Fleitz has served in United States national security areas for 25 years, holding positions in the CIA, Defense Intelligence Agency, Department of State and the House Intelligence Committee. He also served as the chief of staff for John Bolton, the U.S. Ambassador to the United Nations.
Fleitz offered valuable insight and his expertise to give his audience a better understanding of the effects of Snowden’s leaks. He acknowledged at the outset that there is a big generational gap between younger Americans, who see Snowden as a patriot, and older Americans, who believe he did something wrong. He also stated that the Snowden leaks have huge implications for American and international corporations as companies are now trying to employ “NSA-proof” computers and other technologies.
The United States learned in World War II that we must have an aggressive defense, Fleitz said. The point of intelligence agencies and their work is “to do things our enemies think we won’t do and can’t do.” The goal is always to have capabilities that our enemies don’t think we possess.
Fleitz’s opinion of Snowden was not a positive one. Snowden, Fleitz believes, is helping the United States’ adversaries, not the American public. Fleitz talked about and elaborated on the two main — and most controversial — pieces of information leaked: “metadata” and foreign intelligence security. In talking about metadata, Fleitz referred to the collection of phone records. He asserted that if metadata collection had been in place before 2001, the 9/11 attacks could have been prevented. However, polls do not show strong public support for the NSA’s practice of metadata collection.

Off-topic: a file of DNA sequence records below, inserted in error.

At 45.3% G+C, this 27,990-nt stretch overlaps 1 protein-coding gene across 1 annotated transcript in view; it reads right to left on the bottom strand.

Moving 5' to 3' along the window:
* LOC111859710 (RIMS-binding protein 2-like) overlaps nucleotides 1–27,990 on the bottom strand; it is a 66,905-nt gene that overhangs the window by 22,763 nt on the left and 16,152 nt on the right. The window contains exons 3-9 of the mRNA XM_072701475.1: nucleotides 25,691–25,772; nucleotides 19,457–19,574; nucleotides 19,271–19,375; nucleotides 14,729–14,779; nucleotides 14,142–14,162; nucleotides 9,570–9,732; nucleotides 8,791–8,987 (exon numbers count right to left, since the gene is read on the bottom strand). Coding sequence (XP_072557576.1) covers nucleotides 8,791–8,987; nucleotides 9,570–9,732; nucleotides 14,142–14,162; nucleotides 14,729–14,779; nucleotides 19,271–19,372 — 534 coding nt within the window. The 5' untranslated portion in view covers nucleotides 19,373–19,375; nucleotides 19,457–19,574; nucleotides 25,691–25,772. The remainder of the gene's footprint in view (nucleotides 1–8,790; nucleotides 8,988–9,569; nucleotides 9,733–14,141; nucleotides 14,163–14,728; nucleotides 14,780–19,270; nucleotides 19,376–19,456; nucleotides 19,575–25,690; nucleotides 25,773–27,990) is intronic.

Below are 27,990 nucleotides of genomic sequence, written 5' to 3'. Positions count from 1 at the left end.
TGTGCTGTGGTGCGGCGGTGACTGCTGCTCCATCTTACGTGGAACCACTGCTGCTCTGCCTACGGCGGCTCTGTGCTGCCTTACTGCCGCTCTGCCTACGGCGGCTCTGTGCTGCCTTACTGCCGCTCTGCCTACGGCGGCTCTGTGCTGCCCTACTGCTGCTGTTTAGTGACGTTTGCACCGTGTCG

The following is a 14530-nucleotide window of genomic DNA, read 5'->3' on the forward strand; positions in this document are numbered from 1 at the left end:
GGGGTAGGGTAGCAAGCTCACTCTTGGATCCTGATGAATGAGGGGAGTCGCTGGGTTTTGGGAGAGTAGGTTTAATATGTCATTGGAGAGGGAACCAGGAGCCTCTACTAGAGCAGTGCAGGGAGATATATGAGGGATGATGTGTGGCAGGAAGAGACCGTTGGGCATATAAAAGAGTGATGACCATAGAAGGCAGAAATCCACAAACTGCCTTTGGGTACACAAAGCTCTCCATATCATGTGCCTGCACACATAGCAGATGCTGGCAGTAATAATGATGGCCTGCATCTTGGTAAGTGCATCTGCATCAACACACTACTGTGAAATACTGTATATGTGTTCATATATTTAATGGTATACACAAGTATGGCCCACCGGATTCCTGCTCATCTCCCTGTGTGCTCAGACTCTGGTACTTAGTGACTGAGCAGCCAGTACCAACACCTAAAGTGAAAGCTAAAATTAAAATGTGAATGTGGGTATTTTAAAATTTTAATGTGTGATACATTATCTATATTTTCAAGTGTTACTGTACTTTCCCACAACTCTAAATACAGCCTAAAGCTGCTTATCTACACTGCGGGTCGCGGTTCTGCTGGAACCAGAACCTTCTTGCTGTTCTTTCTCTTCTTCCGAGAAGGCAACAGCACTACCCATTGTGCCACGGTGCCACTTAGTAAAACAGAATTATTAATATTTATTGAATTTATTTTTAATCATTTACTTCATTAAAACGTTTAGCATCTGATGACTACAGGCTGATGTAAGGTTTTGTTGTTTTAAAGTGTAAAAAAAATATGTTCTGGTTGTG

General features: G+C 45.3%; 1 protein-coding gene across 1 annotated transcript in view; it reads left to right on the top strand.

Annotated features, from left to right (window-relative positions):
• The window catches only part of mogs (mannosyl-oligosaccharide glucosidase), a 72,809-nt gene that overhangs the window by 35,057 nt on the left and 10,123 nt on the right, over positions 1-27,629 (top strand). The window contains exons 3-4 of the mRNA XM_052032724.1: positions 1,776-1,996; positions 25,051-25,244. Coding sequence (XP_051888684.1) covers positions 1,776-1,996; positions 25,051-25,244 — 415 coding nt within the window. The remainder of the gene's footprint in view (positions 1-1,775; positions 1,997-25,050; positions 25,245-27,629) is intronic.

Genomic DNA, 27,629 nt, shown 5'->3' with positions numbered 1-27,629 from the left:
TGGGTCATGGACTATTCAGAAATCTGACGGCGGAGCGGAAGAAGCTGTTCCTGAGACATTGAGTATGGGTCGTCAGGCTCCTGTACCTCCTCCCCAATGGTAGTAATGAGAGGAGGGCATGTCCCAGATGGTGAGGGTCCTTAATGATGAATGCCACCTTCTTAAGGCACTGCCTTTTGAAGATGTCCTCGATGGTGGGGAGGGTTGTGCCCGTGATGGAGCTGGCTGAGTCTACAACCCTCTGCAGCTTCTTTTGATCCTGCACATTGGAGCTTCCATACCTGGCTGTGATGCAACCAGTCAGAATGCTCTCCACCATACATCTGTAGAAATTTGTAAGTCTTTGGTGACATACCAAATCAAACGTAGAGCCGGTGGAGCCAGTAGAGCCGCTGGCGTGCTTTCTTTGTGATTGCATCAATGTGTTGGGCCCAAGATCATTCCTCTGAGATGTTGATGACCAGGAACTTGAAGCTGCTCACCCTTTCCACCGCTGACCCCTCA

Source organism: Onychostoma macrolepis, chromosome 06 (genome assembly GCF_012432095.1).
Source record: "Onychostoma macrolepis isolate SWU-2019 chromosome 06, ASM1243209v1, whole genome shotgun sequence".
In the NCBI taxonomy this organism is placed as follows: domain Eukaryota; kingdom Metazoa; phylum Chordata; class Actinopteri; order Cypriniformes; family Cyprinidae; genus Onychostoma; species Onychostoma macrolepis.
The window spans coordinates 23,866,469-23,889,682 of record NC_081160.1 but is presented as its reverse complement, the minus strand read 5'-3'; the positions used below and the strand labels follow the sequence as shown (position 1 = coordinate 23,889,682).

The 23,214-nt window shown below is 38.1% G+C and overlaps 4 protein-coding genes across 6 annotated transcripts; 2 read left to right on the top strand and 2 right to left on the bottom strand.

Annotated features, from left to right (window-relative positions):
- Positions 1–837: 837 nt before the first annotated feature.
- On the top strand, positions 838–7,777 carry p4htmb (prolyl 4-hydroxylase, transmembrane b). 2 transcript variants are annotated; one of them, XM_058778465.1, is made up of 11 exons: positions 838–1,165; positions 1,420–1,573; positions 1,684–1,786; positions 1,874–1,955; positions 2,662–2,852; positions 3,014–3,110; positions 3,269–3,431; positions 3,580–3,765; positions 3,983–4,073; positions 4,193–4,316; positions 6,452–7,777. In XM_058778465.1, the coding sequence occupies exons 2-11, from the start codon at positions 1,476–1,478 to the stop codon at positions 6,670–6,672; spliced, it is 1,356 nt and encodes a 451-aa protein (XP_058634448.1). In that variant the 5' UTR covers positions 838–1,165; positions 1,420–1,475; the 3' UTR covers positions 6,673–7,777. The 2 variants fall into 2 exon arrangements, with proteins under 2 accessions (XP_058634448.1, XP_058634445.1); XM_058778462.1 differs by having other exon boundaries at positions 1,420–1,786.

On the subject of foreign intelligence security, Fleitz believes the spying on German Chancellor Angela Merkel was a mistake. Although many leaders and allies in Europe found the NSA’s surveillance a severe breach of trust, Fleitz believes it should not be permanently stopped. It is important to the safety and security of our country that we know what other countries are doing and that we are ahead of the game.
Fleitz went on to discuss the topic of cyber warfare. The United States is not the only country investing in cyber warfare. China, Russia, North Korea and Iran are all said to be being investing in cyber warfare as well.
Fleitz outlined the consequences of corporations having the statistical ability to process information pertaining to the general public. In discussing “big data,” he referred to the capability of the NSA, as well as private industries, to analyze and process loads of information. President Obama believes that big data must be studied in order for it not to be used in a dangerous and wrong way.
Fleitz enlightened the Channel City Club on the many repercussions of Snowden’s leaks. He asserted that intelligence has been in trouble since the end of the Vietnam War.
Fleitz, who is highly critical of Snowden and his actions, believes that it should be harder for people to get security clearances to join intelligence agencies and that secret intelligence should be much harder to access. He is pleased that President Obama is in favor of tightening the process of obtaining security clearances and is against limiting the powers of the NSA.
— Grace Strelich is a student at Anacapa School.